Despite all the warnings and knowing looks, new parents are often ill-equipped for the true brutality of seemingly never-ending sleep deprivation.
We all know lack of sleep goes hand in hand with parenthood. Tell someone you're expecting and after the congratulations and celebrations, comes that common refrain, 'Enjoy a good night's sleep while you can!'
But despite all the warnings and knowing looks, new parents are often ill-equipped for the true brutality of seemingly never-ending sleep deprivation. And for some, this exhaustion can be a major risk factor in developing perinatal anxiety and depression, as PND is now called. In others, symptoms of perinatal anxiety and depression are ignored because a parent will assume they're 'just' chronically exhausted.
Sleep deprivation and depression
Sleep coach, Cheryl Fingleson, has seen first hand how many new mums, in particular, develop this common mental health illness while struggling with their baby's sleep issues.
'Mums often come to me because their babies won't sleep and that's the focus of their worries. But when we begin talking, it becomes clear that the effects of sleep deprivation is causing them huge emotional and physical problems,' she explains. 'And for some parents, this can be a trigger for developing depression and anxiety.'
Read books together every day. Get started when he's a newborn; babies love listening to the sound of their parents' voices. Cuddling up with your child and a book is a great bonding experience that will set him up for a lifetime of reading.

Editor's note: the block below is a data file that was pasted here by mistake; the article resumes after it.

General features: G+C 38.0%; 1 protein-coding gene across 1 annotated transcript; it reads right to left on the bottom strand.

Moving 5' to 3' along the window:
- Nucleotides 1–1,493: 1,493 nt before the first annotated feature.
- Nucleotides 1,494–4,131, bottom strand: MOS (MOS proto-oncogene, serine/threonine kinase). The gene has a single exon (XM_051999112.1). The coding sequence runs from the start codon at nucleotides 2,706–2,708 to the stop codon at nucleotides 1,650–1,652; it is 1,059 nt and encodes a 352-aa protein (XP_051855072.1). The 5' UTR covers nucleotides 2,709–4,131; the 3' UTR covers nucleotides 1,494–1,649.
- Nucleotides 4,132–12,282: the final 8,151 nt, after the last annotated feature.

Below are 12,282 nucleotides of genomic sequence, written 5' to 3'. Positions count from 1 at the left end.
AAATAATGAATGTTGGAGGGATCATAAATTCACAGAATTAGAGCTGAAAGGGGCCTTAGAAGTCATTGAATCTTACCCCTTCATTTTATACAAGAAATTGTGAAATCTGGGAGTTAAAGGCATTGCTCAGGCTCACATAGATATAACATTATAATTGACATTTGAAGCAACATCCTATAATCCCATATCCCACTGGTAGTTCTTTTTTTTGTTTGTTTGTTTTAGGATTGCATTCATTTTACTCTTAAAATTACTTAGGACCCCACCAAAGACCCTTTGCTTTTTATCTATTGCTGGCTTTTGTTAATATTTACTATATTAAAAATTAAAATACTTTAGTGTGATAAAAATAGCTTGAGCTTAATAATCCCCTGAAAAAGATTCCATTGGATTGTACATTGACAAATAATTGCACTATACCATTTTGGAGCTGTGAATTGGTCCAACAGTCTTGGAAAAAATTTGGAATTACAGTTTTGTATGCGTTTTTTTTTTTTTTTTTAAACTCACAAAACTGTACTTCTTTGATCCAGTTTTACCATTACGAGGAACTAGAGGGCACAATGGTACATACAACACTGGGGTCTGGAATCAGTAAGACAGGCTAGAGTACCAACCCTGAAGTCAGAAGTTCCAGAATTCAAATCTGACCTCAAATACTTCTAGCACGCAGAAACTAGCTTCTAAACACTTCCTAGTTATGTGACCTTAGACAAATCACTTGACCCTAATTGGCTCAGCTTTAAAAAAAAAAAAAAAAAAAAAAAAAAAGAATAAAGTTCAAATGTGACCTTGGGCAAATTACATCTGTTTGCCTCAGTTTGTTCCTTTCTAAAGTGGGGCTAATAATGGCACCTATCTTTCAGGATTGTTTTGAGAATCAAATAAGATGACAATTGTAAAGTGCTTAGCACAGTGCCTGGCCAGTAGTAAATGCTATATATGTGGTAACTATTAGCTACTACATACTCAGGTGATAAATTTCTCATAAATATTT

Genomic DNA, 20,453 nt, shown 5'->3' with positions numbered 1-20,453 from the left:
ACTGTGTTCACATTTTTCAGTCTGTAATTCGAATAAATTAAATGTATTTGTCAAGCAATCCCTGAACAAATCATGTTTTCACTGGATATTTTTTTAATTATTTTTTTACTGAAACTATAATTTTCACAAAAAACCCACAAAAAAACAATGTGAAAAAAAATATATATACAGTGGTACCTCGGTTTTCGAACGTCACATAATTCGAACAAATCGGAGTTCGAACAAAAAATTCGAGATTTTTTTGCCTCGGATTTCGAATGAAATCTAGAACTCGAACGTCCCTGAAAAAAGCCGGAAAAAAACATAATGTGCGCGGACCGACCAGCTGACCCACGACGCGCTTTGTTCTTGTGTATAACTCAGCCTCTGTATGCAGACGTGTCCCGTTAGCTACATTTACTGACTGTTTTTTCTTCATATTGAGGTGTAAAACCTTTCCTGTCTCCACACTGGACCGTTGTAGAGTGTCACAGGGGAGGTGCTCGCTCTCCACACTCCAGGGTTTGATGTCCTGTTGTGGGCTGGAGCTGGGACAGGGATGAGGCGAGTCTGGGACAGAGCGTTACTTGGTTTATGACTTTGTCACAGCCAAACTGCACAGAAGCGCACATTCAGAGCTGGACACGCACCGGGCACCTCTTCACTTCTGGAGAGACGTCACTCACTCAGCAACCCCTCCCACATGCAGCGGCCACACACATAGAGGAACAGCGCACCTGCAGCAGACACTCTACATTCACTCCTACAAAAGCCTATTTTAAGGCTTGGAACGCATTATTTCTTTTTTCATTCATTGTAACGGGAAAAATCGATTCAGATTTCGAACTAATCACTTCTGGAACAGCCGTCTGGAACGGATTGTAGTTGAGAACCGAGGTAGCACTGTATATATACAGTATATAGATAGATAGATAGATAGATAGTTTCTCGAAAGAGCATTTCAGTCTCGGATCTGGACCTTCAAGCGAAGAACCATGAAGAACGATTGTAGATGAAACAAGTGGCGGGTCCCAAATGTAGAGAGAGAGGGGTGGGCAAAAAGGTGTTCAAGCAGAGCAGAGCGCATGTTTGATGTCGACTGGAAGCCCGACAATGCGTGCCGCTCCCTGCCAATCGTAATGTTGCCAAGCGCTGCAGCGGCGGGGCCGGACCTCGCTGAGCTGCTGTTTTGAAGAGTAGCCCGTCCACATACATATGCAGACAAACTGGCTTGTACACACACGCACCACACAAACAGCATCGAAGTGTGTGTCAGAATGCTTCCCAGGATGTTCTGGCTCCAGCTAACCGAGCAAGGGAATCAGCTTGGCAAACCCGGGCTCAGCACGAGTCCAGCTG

The effects of prolonged sleep deprivation appear very similar to the symptoms of perinatal depression and anxiety such as feeling despondent, sad, or crying for no reason as well as having sudden mood swings. So it's important to know the other symptoms of perinatal depression and anxiety, which PANDA explain can be:
- Persistent worrying, being nervous or panicky
- Being easily annoyed and irritated
- Withdrawing from friends and family
- Difficulties sleeping, even when your baby is sleeping
- Abrupt mood swings
- Feeling constantly tired and lacking energy
- Physical symptoms like nausea, vomiting, cold sweats, lack of appetite
- Having little or no interest in the things that normally bring you joy
- Fear of being alone or with others
- Finding it difficult to focus, concentrate or remember
- Increased alcohol or drug use
- Panic attacks
- Obsessive or compulsive behaviours
- Thoughts of death, suicide or harming your baby.
'It's so important to get help if you're experiencing any or some of these symptoms. Even if you just don't feel quite right, talk to your GP for support and help,' says Cheryl. 'The sooner you get help, the sooner you will begin to feel better.'
So, can more sleep make PND go away? Put simply, no. A good night's sleep can certainly help parents feel more equipped and able to handle everyday stresses and strains, but perinatal depression and anxiety is a serious health condition that needs to be addressed by a health professional. There's no one-size-fits-all treatment, but many sufferers have been helped by therapy, counselling, self-care or medication.
Pass along your plan. Mobilize the other caregivers in your child's life - your spouse, grandparents, daycare worker, babysitter - to help reinforce the values and the behavior you want to instill. This includes everything from saying thank you and being kind to not whining.
'If you suspect you are, or a friend is, suffering from PND, then please seek support and help. It's such a common illness: one in five mums and one in ten dads experience perinatal depression and anxiety, so please understand that you're not alone,' says Cheryl.
Find out more about Perinatal depression and the help available through COPE.